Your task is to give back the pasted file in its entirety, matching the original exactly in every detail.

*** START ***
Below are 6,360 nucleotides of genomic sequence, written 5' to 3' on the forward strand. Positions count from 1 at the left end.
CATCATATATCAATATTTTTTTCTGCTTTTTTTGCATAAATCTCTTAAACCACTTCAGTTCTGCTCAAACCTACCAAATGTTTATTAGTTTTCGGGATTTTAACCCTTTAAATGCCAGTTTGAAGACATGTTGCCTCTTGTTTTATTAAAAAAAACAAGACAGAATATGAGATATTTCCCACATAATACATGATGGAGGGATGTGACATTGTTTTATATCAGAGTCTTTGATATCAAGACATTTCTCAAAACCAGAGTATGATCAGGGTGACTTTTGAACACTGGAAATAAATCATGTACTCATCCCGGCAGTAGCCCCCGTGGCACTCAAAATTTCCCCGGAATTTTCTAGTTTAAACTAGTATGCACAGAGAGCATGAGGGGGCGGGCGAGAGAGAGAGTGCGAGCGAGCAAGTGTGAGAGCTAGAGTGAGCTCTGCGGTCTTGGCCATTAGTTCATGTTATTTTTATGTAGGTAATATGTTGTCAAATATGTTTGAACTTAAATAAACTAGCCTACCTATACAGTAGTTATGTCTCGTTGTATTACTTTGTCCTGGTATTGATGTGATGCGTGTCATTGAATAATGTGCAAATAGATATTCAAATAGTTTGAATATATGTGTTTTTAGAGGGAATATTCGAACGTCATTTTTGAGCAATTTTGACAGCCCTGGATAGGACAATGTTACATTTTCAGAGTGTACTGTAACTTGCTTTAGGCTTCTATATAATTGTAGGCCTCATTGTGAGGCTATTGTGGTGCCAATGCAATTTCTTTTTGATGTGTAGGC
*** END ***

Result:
Below are 6,360 nucleotides of genomic sequence, written 5' to 3' on the forward strand. Positions count from 1 at the left end.
CATCATATATCAATATTTTTTTCTGCTTTTTTTGCATAAATCTCTTAAACCACTTCAGTTCTGCTCAAACCTACCAAATGTTTATTAGTTTTCGGGATTTTAACCCTTTAAATGCCAGTTTGAAGACATGTTGCCTCTTGTTTTATTAAAAAAAACAAGACAGAATATGAGATATTTCCCACATAATACATGATGGAGGGATGTGACATTGTTTTATATCAGAGTCTTTGATATCAAGACATTTCTCAAAACCAGAGTATGATCAGGGTGACTTTTGAACACTGGAAATAAATCATGTACTCATCCCGGCAGTAGCCCCCGTGGCACTCAAAATTTCCCCGGAATTTTCTAGTTTAAACTAGTATGCACAGAGAGCATGAGGGGGCGGGCGAGAGAGAGAGTGCGAGCGAGCAAGTGTGAGAGCTAGAGTGAGCTCTGCGGTCTTGGCCATTAGTTCATGTTATTTTTATGTAGGTAATATGTTGTCAAATATGTTTGAACTTAAATAAACTAGCCTACCTATACAGTAGTTATGTCTCGTTGTATTACTTTGTCCTGGTATTGATGTGATGCGTGTCATTGAATAATGTGCAAATAGATATTCAAATAGTTTGAATATATGTGTTTTTAGAGGGAATATTCGAACGTCATTTTTGAGCAATTTTGACAGCCCTGGATAGGACAATGTTACATTTTCAGAGTGTACTGTAACTTGCTTTAGGCTTCTATATAATTGTAGGCCTCATTGTGAGGCTATTGTGGTGCCAATGCAATTTCTTTTTGATGTGTAGGC